Sperr Park Hawk
I headed to one of my favorite locations to hike and photograph. I went to Trooper Sperr Memorial Park in Big Flats, NY. I have been going there since before the tragic events that lead to its renaming. I had no real purpose in mind. Just wanted to walk and clear my mind. I took my camera gear just because I always take it just in case, but I wasn’t really planning to photograph anything.
Today I decided to park at the far end of the trail as the bridge was out at my usual parking spot and would require me to drive the long way around to get there. This was fine because it had been a while since I had walked the whole path and I was looking forward to this opportunity to do so. It also worked out well because I was able to have some photographic opportunities that I would not have had if I had only been at my normal area.
As I walked I saw how nice and blue the sky was. I noticed how the trees were reflecting nicely in the water of the large pond. I did a double take. Thought about stopping to take some photos. Kept walking. Then went back put my camera bag down on the park bench and got my camera out.
I composed photos at different angles and with different focal lengths. With lots of sky and little water and lots of water and little sky.
As I continued to walk along I heard the splash of birds landing in the water. I didn’t think too much of it as I assumed it was some mallards or Canada geese landing, which are pretty common sighting for me and I had no desire to photograph them at this time. To my surprise when I came to a clearing in the bushes that lined the pond’s bank I saw that the birds were neither mallards nor geese. They were American Coots which are pretty uncommon in my area. I have only seen them on a few occasions and never in this location. They were a little ways off but I figured it was worth stopping to get a few shots of a bird I do not frequently see even if they would not be very close. So I once again dropped my camera bag and this time I pulled out my gear for bird photos. I liked the ripples created in the water as the dove and resurfaced. It was tricky shooting as they moved along the surface of the water they continued to be screened from my view by the bushes.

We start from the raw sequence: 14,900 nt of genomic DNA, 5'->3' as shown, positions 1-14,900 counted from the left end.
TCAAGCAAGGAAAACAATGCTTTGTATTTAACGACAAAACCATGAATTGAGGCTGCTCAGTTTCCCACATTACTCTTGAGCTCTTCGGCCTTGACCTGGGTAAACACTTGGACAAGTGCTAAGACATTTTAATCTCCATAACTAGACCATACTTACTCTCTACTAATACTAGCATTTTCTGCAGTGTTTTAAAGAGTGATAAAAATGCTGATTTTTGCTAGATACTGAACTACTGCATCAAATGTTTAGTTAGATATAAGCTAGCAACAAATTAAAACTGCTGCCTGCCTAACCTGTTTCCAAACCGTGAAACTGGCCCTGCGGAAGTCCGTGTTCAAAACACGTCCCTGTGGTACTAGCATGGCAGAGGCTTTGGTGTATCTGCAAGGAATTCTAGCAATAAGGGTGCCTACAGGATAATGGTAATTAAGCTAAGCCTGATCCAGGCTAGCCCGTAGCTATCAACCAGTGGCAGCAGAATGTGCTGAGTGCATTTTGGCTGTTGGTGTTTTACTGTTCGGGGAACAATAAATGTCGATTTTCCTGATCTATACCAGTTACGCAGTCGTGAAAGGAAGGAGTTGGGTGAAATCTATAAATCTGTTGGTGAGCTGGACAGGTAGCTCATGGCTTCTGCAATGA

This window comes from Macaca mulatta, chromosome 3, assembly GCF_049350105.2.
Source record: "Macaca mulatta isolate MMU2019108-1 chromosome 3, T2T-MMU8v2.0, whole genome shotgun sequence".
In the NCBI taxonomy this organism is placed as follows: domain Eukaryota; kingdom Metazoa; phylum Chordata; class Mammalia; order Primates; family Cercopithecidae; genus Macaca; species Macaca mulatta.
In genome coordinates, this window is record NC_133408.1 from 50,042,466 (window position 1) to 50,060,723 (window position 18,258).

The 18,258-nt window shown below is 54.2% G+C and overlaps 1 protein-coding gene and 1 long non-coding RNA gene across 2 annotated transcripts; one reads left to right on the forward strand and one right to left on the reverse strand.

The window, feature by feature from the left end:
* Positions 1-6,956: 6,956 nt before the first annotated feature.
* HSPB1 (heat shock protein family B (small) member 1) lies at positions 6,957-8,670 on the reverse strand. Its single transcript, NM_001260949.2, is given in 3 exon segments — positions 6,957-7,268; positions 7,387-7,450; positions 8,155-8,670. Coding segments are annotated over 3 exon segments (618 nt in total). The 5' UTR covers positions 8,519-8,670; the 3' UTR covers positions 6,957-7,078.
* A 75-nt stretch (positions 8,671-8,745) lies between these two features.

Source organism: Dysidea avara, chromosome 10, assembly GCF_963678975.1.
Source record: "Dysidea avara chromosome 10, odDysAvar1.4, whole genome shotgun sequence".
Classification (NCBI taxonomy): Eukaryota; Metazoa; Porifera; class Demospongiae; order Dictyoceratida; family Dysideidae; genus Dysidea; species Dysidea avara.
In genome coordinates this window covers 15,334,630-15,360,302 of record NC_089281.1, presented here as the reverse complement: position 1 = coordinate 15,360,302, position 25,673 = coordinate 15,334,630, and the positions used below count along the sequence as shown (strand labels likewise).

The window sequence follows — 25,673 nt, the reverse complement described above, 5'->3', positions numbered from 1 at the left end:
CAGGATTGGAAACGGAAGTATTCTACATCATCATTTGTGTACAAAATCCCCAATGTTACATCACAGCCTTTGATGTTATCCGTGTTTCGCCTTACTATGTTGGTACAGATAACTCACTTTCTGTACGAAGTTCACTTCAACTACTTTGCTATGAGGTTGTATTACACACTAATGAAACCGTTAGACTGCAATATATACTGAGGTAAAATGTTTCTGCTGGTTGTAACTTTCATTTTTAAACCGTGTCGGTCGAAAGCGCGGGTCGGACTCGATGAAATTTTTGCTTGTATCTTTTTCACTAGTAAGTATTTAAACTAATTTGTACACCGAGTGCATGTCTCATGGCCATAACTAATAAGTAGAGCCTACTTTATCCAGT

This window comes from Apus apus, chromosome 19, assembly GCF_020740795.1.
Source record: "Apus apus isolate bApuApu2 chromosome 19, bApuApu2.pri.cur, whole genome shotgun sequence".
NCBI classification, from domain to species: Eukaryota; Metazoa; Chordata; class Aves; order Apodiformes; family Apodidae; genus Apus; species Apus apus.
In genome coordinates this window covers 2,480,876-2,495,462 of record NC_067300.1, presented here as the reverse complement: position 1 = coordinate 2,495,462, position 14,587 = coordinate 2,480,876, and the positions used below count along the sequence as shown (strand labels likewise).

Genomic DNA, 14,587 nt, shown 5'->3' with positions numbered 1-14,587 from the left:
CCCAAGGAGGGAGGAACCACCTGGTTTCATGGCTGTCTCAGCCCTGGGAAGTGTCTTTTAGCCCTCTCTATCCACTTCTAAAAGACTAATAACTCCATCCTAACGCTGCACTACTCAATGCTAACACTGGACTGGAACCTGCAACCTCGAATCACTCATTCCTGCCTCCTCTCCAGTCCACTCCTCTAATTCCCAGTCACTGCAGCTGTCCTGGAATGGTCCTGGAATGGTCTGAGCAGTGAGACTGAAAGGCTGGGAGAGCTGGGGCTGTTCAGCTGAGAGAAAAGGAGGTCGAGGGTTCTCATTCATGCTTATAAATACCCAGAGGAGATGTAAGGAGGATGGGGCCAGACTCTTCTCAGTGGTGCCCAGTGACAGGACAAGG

I finally got to my usual area at the park and saw from a distance a hawk swoop down and land on a street sign. I was quite surprised as the hawk landed right across the road from a car where people were getting into it and driving away. In my experience hawks are generally skittish of humans and avoid or fly away from humans when they are near. Since this one blatantly approached an area already occupied by humans I thought this was a good chance to get close and get some photographs. I thought that if it didn’t mind the ones already being there it was a safe bet it might not mind my approaching it too much. I was still a good distance away and had to hurry so I could get there before it flew off.
I arrived at the location of the hawk and slowly approached. I took only a few steps at a time and I kept an eye on the hawk, watching it for any signs of distress so I could stop before disturbing it too much and scaring it off. I also took photos after every few steps documenting my approach.
Then my worst fear, when I am photographing, was realized. More people heading my way. A car was driving right toward me and stopped and parked in the parking lot and people noisily unloaded from the car. I knew this was likely to cause the hawk to take flight so I kept my camera trained on the hawk. The hawk did indeed take flight but to my surprise it did not fly off into the sky. It flew only a few yards away and down to the ground. Shortly thereafter the hawk took off again and flew up the road and landed on another street sign.
I decided I would hang around a little bit and see if it came near again. As I was looking around I saw a flutter in my peripheral vision. I turned and saw that the hawk had landed in the tree about ten yards away from me. I was quite surprised that the hawk would land in a tree so close to a human. I immediately began to photograph it. It did not seem to be phased by my presence. I decided to see if I could move around and get a better angle without disturbing it. I was able to move around quite a bit without noticeably disturbing the hawk.
As I photographed it I noticed the hawk was eating something. Apparently after heading up to the second street sign it caught some prey and returned to this tree to eat. I imagine this must be part of its regularly visited territory and it comes here often to eat and may be used to the presence of humans.
I was able to photograph it the entire time it ate until it had fully consumed its meal. Then it wiped its beak off on the tree branch and eventually took flight. It still did not travel too far as I spotted it atop a light post at the park’s entrance opposite where I had entered. Alas it was time for me to leave. I could not wait for its return.